This lesson will help you learn and practice Flash and Distance. In Get the Basics, you'll get explanations and photos to build understanding. In Explore, you'll find additional online resources to learn more. It's important to review and learn from these resources also! You'll have opportunities to practice in Build Your Skills. Finally, answer the questions in Record Your Findings at the end of this topic. Be sure to include information you learned from the Explore resources.
Get the Basics
You've learned that your digital camera's flash can provide more light when needed. However, flash has a limitation - distance from your subject. This applies both to being too far away and too close.
The amount of light your flash provides drops off quickly as the subject is further from the camera. By about 10-15 feet away, the subject gets little or no light from the flash. Here's a flash photo that shows what happens when the subjects are too far away. Notice that the flash is unable to illuminate the subjects at this distance. It also means that all those people in huge stadiums who shoot flash photos of action far away on the field are getting no benefit from their cameras' flashes. All they're doing is illuminating the backs of the heads of the people in front of them.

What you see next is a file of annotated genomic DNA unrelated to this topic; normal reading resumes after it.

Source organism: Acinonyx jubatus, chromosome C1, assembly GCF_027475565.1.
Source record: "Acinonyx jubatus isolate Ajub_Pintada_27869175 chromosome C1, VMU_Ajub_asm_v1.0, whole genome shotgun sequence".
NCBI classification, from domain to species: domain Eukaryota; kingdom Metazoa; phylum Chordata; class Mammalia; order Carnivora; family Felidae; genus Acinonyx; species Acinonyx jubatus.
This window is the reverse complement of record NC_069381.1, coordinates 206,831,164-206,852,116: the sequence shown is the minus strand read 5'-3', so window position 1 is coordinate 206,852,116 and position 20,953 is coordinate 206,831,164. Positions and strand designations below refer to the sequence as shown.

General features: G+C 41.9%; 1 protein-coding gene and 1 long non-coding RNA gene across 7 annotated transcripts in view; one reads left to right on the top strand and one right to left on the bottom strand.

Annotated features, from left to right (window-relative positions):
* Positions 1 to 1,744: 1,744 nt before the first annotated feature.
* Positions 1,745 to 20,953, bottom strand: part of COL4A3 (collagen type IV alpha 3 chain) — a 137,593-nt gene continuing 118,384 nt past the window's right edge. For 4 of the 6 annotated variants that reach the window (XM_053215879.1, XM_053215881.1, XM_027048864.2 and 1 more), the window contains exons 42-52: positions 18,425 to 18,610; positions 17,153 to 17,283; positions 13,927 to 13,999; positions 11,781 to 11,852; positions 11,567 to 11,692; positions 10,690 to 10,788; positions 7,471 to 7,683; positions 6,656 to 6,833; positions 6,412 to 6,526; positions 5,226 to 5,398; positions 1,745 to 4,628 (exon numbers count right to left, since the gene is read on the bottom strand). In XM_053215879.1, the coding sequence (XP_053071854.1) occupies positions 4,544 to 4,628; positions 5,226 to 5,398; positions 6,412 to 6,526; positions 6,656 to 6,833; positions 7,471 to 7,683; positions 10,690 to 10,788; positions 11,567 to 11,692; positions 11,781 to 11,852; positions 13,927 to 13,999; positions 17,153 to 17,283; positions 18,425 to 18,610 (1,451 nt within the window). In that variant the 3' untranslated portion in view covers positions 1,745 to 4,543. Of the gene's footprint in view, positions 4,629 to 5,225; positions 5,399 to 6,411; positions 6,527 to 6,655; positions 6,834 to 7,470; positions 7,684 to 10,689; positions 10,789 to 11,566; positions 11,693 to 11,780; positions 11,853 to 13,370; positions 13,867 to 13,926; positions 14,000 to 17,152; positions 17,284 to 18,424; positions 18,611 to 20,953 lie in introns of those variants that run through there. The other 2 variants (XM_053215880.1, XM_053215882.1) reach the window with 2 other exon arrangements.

The closer your flash is to the subject the stronger the effect of the flash. If you are too close and the flash is too strong, the subject will be blown out. The highlights on the face, forearm, and hands in this photo are blown out. [Note: The original photo has been edited to create the blown out appearance.]
You may be able to compensate for being too far from, or close to, your subject by increasing or decreasing the flash intensity using your digital camera's +/– flash options (see previous lesson).
Learn more about flash and distance at Flash Photography 101 - A Beginner's Guide from Photography-on-the.net:
Build Your Skills
To build your flash skills, you're going to shoot two or more sets of three photos. Choose a dimly-lit situation for each set. In each set, use your digital camera's flash and shoot from too far away, too close, and in-between positions.
Review your flash photos. Select one set of photos that best demonstrates the three distance positions. Share your photos with your teacher, and be prepared to discuss how they show what you’ve learned. Download your photos to a computer to keep them for the portfolio you’ll create in the end-of-course final project.
Record Your Findings
- What happens to a photo when the subject is too far away from your flash?
- What happens to a photo when the subject is too close to your flash?
- For your selected set of photos, describe how the three distance positions affected the photos.
|Credit: mia!; March 21, 2005
|Credit: Ian Wedlock; July 10, 2009